The bilateral discussions this week mark a good, solid beginning in these efforts. Cutting-edge concepts in education were discussed, including buzzwords that Mr. Sibal referenced on several occasions — “meta-universities” based on “open educational resources.” Meta-universities, according to the Minister fell into the category of “frugal innovation” that could provide low-cost solutions for the benefit of those at the bottom of the pyramid in India.
A meta-university, he explained was an innovation based on the idea of distance learning through cyberspace, wherein not one but a group of universities could come together to offer a teaching curriculum via the Internet. Not only would this avoid the need to develop more traditional, brick-and-mortar universities that in the U.S. typically cost around $120,000, such meta-universities would also offer enormous flexibility to the student.
This is where open educational resources enter the picture. With a strong focus on leveraging India's untapped potential for rapid infrastructure development in the IT space Mr. Sibal also touted a plan to set up data centres throughout the nation, the premises for which the government would provide to entrepreneurs free of cost.
It would however then be up to these entrepreneurs to hire software engineers and other physical infrastructure, he added, thus setting up data “hubs” that could be accessed by the “spokes,” including local universities or technical education institutes. The shared-access data sitting in the hubs comprise open educational resources and universities, both in cyberspace and on the ground, could pick and choose from a wide menu and thus build their own course curricula.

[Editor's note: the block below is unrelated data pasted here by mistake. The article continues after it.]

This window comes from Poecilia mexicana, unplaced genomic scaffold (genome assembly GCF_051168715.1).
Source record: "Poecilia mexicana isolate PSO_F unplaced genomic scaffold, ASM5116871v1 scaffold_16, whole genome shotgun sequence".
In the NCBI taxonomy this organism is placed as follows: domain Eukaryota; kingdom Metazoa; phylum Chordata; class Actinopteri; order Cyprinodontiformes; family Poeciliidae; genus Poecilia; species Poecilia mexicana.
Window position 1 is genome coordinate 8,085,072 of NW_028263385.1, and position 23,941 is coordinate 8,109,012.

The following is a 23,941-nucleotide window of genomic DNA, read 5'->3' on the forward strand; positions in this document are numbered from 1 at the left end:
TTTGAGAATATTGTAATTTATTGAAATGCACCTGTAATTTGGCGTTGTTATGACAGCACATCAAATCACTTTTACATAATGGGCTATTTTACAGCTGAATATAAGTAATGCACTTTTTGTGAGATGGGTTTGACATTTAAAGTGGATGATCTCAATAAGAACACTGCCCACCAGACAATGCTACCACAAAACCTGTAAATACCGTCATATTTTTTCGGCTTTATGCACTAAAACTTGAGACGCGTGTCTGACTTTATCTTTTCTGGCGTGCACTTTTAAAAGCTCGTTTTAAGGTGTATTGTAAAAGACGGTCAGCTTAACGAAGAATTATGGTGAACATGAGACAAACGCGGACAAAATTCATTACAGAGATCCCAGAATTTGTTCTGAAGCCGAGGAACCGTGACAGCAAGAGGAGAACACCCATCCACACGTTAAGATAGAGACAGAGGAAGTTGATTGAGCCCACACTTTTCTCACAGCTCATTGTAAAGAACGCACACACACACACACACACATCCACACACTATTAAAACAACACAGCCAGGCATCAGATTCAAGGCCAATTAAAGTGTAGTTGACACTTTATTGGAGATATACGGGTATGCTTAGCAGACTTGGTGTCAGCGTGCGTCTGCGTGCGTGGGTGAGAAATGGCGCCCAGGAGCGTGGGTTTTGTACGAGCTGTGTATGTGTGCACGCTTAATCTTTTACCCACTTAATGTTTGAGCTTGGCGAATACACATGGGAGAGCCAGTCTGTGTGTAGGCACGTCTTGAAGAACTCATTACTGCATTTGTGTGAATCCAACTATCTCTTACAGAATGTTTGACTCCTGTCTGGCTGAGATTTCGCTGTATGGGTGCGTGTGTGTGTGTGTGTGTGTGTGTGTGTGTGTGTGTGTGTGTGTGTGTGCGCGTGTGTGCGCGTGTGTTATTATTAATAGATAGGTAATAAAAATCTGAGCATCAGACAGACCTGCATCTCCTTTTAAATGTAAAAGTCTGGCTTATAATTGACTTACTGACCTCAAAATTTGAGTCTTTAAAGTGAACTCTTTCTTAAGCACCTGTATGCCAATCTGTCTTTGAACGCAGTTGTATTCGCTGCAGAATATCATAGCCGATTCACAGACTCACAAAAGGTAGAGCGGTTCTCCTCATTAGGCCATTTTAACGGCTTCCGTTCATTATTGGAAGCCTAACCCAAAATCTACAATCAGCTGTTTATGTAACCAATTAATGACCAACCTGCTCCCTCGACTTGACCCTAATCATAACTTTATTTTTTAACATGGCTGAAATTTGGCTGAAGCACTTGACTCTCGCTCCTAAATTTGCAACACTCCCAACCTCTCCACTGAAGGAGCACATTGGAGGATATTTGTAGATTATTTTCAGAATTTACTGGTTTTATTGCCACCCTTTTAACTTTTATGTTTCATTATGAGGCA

In response to a question from The Hindu on how the Indian regulatory framework for educational institutions, especially on accreditation issues could help control this aspect of collaboration, Ms Curtis said “I think there is a lot of other stuff out there that is open and it is up to the user to determine the quality. These are not, for the most part, accredited resources, but they are often resources that come from accredited universities.”
Arguing that the advantage of open resources was that it permitted the user to “mix, remix and re-use,” she admitted that “the formal or informal regulatory frame has yet to be fully formalised and is a little bit slow to catch up.” She added, however that the U.S. was still “cautious” in this matter.
With this caution in the background, however, India and the U.S. and steaming forward with a host of pilot cases that will no doubt highlight problem areas and success factors in equal measure.
Ms Teas said to The Hindu that the U.S. team had already had a very catalytic effect with very small targeted grants,” and for example a grant to Montgomery College in Maryland, along with assistance from the Wadhwani Foundation, has spurred progress on a public-private partnership aimed at starting 100 community colleges running.
While such encouragement from both governments will continue to be important, it is clear that at the end of the day it is the universities themselves that are stepping up the momentum on collaborations in the higher education space.
Alluding to this organic process of evolution in the backdrop of the Higher Education Providers Bill, Mr. Moore said, “It is for the Indians to determine the way forward on partnering with foreign institutions. But given the very active collaboration with a list of 100 or more serious partnerships... this is clearly institution-to-institution.”